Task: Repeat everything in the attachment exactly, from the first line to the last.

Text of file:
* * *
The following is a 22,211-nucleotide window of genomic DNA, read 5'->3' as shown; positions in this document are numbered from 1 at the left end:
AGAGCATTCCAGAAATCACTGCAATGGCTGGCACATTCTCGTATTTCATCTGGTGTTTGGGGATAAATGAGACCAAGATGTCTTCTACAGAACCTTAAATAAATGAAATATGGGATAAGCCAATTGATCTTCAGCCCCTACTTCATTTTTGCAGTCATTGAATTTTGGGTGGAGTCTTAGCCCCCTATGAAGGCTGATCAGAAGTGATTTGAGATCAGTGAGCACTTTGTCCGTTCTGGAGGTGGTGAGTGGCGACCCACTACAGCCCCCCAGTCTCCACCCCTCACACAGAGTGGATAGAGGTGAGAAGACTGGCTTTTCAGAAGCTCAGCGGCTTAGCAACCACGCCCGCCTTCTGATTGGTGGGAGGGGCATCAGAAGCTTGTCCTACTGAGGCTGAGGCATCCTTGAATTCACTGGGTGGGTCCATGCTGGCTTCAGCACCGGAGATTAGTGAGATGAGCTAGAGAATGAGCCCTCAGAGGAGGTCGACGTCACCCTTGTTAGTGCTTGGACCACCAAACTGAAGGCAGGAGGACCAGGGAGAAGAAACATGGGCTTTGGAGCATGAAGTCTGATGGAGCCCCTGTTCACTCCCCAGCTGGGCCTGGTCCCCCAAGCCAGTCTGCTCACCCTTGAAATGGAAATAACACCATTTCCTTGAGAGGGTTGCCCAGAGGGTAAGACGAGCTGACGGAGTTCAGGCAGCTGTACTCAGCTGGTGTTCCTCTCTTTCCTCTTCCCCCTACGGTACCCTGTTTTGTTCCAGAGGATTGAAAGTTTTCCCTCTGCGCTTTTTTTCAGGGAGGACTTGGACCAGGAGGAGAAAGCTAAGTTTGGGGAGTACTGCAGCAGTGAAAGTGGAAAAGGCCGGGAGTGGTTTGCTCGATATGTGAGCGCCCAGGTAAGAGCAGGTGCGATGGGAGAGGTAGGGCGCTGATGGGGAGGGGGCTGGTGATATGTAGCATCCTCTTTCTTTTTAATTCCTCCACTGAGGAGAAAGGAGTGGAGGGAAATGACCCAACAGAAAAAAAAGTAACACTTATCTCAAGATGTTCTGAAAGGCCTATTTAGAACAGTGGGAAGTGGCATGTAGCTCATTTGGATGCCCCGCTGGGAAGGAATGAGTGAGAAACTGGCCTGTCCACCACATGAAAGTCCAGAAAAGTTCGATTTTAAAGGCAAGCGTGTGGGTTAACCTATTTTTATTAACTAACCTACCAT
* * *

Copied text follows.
The following is a 22,211-nucleotide window of genomic DNA, read 5'->3' as shown; positions in this document are numbered from 1 at the left end:
AGAGCATTCCAGAAATCACTGCAATGGCTGGCACATTCTCGTATTTCATCTGGTGTTTGGGGATAAATGAGACCAAGATGTCTTCTACAGAACCTTAAATAAATGAAATATGGGATAAGCCAATTGATCTTCAGCCCCTACTTCATTTTTGCAGTCATTGAATTTTGGGTGGAGTCTTAGCCCCCTATGAAGGCTGATCAGAAGTGATTTGAGATCAGTGAGCACTTTGTCCGTTCTGGAGGTGGTGAGTGGCGACCCACTACAGCCCCCCAGTCTCCACCCCTCACACAGAGTGGATAGAGGTGAGAAGACTGGCTTTTCAGAAGCTCAGCGGCTTAGCAACCACGCCCGCCTTCTGATTGGTGGGAGGGGCATCAGAAGCTTGTCCTACTGAGGCTGAGGCATCCTTGAATTCACTGGGTGGGTCCATGCTGGCTTCAGCACCGGAGATTAGTGAGATGAGCTAGAGAATGAGCCCTCAGAGGAGGTCGACGTCACCCTTGTTAGTGCTTGGACCACCAAACTGAAGGCAGGAGGACCAGGGAGAAGAAACATGGGCTTTGGAGCATGAAGTCTGATGGAGCCCCTGTTCACTCCCCAGCTGGGCCTGGTCCCCCAAGCCAGTCTGCTCACCCTTGAAATGGAAATAACACCATTTCCTTGAGAGGGTTGCCCAGAGGGTAAGACGAGCTGACGGAGTTCAGGCAGCTGTACTCAGCTGGTGTTCCTCTCTTTCCTCTTCCCCCTACGGTACCCTGTTTTGTTCCAGAGGATTGAAAGTTTTCCCTCTGCGCTTTTTTTCAGGGAGGACTTGGACCAGGAGGAGAAAGCTAAGTTTGGGGAGTACTGCAGCAGTGAAAGTGGAAAAGGCCGGGAGTGGTTTGCTCGATATGTGAGCGCCCAGGTAAGAGCAGGTGCGATGGGAGAGGTAGGGCGCTGATGGGGAGGGGGCTGGTGATATGTAGCATCCTCTTTCTTTTTAATTCCTCCACTGAGGAGAAAGGAGTGGAGGGAAATGACCCAACAGAAAAAAAAGTAACACTTATCTCAAGATGTTCTGAAAGGCCTATTTAGAACAGTGGGAAGTGGCATGTAGCTCATTTGGATGCCCCGCTGGGAAGGAATGAGTGAGAAACTGGCCTGTCCACCACATGAAAGTCCAGAAAAGTTCGATTTTAAAGGCAAGCGTGTGGGTTAACCTATTTTTATTAACTAACCTACCAT